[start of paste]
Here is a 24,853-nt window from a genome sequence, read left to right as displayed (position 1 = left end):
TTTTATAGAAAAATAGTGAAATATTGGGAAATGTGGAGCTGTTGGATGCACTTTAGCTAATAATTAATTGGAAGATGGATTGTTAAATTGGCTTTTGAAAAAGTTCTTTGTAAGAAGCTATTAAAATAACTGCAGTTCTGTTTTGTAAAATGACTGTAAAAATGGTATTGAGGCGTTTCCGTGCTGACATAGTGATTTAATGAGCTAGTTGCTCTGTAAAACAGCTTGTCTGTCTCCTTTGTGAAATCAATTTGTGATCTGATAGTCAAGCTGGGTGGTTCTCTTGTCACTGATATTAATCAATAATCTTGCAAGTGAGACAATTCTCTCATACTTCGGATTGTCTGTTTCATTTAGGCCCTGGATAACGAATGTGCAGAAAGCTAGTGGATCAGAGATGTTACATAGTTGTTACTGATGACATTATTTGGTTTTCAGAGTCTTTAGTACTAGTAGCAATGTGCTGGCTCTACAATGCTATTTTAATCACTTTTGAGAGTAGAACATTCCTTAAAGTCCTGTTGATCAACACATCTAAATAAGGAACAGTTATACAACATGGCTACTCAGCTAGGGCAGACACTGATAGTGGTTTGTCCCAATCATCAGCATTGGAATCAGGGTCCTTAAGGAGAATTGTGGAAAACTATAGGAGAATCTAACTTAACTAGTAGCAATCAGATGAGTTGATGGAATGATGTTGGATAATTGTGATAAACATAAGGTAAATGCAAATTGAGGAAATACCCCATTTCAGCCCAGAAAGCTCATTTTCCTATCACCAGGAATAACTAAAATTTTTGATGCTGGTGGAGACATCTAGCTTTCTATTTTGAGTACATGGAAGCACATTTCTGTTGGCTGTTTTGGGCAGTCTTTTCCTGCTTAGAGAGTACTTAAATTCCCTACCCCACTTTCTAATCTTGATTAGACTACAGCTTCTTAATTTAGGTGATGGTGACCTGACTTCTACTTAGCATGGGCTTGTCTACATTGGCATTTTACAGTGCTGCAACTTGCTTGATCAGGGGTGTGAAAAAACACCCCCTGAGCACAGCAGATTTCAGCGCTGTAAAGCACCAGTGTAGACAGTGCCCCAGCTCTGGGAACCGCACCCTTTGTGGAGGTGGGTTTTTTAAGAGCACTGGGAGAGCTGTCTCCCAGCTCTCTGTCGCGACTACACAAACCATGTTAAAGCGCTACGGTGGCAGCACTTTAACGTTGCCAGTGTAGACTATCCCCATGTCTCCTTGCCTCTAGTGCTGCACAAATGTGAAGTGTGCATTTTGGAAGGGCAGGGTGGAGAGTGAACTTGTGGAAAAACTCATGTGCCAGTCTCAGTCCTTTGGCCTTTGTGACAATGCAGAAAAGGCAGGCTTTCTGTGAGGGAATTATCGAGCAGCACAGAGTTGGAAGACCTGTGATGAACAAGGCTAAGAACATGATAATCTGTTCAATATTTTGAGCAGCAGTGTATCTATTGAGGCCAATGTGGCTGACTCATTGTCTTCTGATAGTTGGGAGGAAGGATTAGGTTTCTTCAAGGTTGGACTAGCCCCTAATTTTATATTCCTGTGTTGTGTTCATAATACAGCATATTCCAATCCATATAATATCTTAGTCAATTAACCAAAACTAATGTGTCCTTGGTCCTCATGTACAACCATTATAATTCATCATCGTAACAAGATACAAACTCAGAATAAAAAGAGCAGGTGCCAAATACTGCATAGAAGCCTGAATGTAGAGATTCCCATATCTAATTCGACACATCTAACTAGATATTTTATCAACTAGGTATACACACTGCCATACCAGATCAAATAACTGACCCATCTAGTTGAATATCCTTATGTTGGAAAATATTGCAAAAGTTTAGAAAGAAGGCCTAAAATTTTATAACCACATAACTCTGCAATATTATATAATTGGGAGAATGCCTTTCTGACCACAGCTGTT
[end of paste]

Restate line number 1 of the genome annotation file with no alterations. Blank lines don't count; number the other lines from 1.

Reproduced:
Here is a 24,853-nt window from a genome sequence, read left to right as displayed (position 1 = left end):